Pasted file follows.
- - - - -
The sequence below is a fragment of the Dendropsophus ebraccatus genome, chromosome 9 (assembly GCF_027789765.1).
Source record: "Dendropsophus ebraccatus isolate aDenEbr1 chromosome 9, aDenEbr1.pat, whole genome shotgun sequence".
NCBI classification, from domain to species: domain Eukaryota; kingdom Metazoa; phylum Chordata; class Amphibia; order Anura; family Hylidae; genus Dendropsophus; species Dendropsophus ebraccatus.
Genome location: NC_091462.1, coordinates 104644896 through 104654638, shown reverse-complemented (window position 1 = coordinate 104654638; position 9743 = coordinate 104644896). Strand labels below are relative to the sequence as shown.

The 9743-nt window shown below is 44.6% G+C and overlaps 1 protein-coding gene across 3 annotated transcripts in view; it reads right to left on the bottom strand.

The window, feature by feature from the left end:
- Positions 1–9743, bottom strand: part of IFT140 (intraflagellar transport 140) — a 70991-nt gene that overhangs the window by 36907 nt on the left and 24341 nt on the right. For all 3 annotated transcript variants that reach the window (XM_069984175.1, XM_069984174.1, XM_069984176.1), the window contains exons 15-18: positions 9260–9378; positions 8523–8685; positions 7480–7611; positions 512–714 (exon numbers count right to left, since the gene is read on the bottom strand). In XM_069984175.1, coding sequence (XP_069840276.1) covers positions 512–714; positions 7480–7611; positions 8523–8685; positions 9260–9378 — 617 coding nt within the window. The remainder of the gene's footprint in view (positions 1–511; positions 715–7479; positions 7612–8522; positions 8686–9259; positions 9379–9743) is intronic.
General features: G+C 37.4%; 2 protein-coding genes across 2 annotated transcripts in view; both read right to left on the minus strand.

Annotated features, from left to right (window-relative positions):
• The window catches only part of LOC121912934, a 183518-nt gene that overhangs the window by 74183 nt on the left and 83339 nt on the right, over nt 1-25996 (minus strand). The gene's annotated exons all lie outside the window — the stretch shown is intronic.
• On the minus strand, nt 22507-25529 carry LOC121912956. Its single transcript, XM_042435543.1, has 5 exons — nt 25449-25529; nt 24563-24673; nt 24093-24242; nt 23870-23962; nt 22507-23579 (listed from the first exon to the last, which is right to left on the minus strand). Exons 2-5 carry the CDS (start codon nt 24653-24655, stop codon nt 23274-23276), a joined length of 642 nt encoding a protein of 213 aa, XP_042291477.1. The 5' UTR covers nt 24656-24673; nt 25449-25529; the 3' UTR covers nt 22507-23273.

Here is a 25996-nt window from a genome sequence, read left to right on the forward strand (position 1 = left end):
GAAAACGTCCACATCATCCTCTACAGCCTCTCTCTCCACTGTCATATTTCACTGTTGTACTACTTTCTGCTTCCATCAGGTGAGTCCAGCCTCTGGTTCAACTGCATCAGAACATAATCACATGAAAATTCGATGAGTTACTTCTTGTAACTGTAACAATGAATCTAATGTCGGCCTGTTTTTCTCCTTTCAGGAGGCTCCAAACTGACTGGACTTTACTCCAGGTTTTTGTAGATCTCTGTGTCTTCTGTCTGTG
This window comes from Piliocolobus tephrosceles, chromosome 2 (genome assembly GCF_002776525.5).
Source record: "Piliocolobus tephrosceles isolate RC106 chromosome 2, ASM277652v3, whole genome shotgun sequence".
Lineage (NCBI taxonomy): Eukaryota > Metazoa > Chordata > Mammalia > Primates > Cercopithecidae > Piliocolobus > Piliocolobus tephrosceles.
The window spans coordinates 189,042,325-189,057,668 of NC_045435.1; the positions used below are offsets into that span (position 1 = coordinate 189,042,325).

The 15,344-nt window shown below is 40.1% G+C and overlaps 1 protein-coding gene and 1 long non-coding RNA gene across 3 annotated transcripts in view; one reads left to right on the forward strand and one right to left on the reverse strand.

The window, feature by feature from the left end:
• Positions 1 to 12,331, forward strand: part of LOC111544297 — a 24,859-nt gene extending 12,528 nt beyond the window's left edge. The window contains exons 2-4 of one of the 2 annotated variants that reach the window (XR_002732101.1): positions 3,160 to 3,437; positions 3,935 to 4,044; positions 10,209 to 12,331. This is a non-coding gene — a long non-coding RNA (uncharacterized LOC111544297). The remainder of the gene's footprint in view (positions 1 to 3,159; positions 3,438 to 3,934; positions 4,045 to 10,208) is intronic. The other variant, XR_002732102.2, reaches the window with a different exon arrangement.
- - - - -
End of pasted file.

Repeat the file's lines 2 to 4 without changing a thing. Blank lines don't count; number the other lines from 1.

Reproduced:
Source record: "Dendropsophus ebraccatus isolate aDenEbr1 chromosome 9, aDenEbr1.pat, whole genome shotgun sequence".
NCBI classification, from domain to species: domain Eukaryota; kingdom Metazoa; phylum Chordata; class Amphibia; order Anura; family Hylidae; genus Dendropsophus; species Dendropsophus ebraccatus.
Genome location: NC_091462.1, coordinates 104644896 through 104654638, shown reverse-complemented (window position 1 = coordinate 104654638; position 9743 = coordinate 104644896). Strand labels below are relative to the sequence as shown.